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Assessing the Impact of Patient-Centered Medical Home Principles on Hypertension Outcomes Among Patients of HRSA-Funded Health Centers.
- Author(s): Pourat, Nadereh
- Chen, Xiao
- Lee, Christopher
- Zhou, Weihao
- Daniel, Marlon
- Hoang, Hank
- Sripipatana, Alek
- et al.
Published Web Locationhttps://academic.oup.com/ajh/article/32/4/418/5258089
No data is associated with this publication.
BackgroundMillions of Americans have uncontrolled hypertension and are low-income or uninsured populations. Health Resources and Services Administration-funded health centers (HCs) are primary providers of care to these patients and a majority have adopted the patient-centered medical home (PCMH). PCMH includes principles of care coordination or integration and care management-support important to the treatment of hypertension. We examined whether the receipt of PCMH concordant care by HC patients improved hypertension outcomes.
MethodsWe used a nationally representative survey of adult HC patients with hypertension (n = 2,280) conducted between October 2014 and April 2015. We included data from the 2013 and 2014 Uniform Data System to include characteristics of the HCs where these patients received their care. Our outcome measures included flu shots, number of primary care visits, normal blood pressure at last visit, emergency department (ED) visits, confidence in self-care, and compliance with provider recommendations. The primary independent variables were (i) whether the HC coordinated and referred patients to specialists; (ii) provided counseling, health education, coaching, treatment plans, and advice on hypertension control; and (iii) helped patients to obtain government benefits, medical transportation, and basic needs such as housing and food. Logistic and negative binomial multivariate regression models were performed.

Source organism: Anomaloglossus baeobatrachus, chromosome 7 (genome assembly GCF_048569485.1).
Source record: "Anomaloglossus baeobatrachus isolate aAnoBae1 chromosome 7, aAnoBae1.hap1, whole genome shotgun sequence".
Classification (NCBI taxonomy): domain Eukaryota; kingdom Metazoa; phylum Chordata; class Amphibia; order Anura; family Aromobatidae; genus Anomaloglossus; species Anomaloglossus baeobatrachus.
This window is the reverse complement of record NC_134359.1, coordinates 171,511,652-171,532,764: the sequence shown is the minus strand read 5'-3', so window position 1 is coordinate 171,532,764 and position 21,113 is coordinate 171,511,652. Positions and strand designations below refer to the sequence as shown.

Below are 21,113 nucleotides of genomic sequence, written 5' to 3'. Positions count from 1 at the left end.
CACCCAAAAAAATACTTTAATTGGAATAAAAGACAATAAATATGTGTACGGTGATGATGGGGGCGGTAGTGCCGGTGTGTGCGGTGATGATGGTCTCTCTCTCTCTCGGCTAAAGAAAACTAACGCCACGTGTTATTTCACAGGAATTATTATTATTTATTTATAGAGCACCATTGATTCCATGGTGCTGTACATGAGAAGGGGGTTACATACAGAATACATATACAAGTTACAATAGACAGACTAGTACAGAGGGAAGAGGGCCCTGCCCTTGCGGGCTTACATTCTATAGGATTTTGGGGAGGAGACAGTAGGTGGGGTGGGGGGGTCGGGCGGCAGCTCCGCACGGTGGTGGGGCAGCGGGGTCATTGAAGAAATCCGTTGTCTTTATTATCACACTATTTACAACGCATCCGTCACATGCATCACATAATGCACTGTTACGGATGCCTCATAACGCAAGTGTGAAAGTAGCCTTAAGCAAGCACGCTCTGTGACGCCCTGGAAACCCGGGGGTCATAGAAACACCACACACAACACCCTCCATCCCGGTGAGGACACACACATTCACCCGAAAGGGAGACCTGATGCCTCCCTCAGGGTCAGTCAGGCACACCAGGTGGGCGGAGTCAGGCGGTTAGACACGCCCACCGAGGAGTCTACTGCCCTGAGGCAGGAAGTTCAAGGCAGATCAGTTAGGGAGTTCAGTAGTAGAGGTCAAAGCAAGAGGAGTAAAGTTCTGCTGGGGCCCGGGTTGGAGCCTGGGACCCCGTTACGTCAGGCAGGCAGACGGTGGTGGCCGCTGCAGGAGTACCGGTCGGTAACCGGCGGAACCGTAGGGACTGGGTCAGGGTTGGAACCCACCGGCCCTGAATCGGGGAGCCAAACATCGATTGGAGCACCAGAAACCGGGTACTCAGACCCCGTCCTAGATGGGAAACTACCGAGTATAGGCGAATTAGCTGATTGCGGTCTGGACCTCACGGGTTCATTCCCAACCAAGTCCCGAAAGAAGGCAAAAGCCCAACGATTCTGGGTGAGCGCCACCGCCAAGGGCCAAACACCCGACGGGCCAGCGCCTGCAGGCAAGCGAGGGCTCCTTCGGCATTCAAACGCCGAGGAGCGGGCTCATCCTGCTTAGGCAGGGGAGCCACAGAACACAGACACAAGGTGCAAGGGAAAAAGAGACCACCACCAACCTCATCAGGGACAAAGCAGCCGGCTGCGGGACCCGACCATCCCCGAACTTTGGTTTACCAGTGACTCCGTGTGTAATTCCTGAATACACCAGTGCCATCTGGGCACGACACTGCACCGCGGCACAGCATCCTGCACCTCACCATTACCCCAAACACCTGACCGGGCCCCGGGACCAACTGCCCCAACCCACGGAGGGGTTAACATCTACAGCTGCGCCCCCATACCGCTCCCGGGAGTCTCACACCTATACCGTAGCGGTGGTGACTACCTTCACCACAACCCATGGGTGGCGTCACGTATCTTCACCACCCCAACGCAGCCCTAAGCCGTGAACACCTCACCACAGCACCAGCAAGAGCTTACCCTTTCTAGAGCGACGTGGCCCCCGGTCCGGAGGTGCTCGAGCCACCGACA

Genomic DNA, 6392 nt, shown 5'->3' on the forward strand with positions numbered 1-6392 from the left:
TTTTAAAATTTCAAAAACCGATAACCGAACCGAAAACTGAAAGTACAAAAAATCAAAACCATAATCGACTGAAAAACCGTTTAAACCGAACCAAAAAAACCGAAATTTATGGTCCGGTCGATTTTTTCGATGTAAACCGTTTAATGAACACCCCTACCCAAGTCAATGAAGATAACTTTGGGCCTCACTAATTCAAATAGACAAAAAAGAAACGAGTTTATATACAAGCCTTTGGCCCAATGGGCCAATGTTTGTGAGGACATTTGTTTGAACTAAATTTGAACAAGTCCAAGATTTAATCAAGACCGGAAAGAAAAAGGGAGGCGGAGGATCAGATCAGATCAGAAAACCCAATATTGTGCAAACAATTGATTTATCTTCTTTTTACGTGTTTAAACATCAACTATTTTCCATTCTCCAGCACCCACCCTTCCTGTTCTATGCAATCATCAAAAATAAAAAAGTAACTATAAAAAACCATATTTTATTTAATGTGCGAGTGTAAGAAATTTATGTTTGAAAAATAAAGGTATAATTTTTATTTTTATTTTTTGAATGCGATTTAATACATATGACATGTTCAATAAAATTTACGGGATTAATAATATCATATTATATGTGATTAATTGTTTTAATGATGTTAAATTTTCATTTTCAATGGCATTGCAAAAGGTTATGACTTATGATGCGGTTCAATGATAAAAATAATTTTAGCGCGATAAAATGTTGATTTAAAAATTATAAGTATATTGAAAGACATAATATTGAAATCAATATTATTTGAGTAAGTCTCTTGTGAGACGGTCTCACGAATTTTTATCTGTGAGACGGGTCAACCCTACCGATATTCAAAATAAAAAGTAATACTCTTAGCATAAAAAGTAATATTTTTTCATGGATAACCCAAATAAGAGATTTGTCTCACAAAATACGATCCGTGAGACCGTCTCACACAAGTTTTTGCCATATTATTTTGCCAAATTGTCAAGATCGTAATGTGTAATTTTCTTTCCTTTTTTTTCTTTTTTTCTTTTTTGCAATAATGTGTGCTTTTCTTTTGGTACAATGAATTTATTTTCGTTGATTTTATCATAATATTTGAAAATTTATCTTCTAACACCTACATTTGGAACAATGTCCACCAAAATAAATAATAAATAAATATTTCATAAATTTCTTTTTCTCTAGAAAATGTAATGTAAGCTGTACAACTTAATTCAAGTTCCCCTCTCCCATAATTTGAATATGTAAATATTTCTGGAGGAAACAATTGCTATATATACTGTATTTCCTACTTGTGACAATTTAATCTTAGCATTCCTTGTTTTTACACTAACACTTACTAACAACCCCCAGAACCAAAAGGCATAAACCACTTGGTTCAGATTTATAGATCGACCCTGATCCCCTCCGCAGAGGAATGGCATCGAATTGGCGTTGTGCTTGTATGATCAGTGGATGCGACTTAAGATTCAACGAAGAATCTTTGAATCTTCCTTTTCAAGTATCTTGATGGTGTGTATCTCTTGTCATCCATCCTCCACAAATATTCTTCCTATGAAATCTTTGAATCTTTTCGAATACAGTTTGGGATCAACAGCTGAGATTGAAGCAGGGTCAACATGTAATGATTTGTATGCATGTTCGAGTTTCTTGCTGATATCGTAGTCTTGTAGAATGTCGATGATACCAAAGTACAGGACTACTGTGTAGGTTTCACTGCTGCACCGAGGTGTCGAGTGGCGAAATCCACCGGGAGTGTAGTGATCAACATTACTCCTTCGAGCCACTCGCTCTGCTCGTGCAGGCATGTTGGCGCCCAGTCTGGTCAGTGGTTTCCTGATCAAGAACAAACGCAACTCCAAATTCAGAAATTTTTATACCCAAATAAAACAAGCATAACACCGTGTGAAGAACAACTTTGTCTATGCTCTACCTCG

ResultsHypertension-focused coaching was associated with normal blood pressure at last visit (odds ratio (OR) = 1.47) and fewer ED visits (incidence rate ratio = 0.81). Behavioral health counseling was associated with increased self-efficacy in self-care management (OR = 3.20).
ConclusionsOur findings suggested that increased focus on these practices may lead to better hypertension outcomes among patients who are low-income and uninsured populations.
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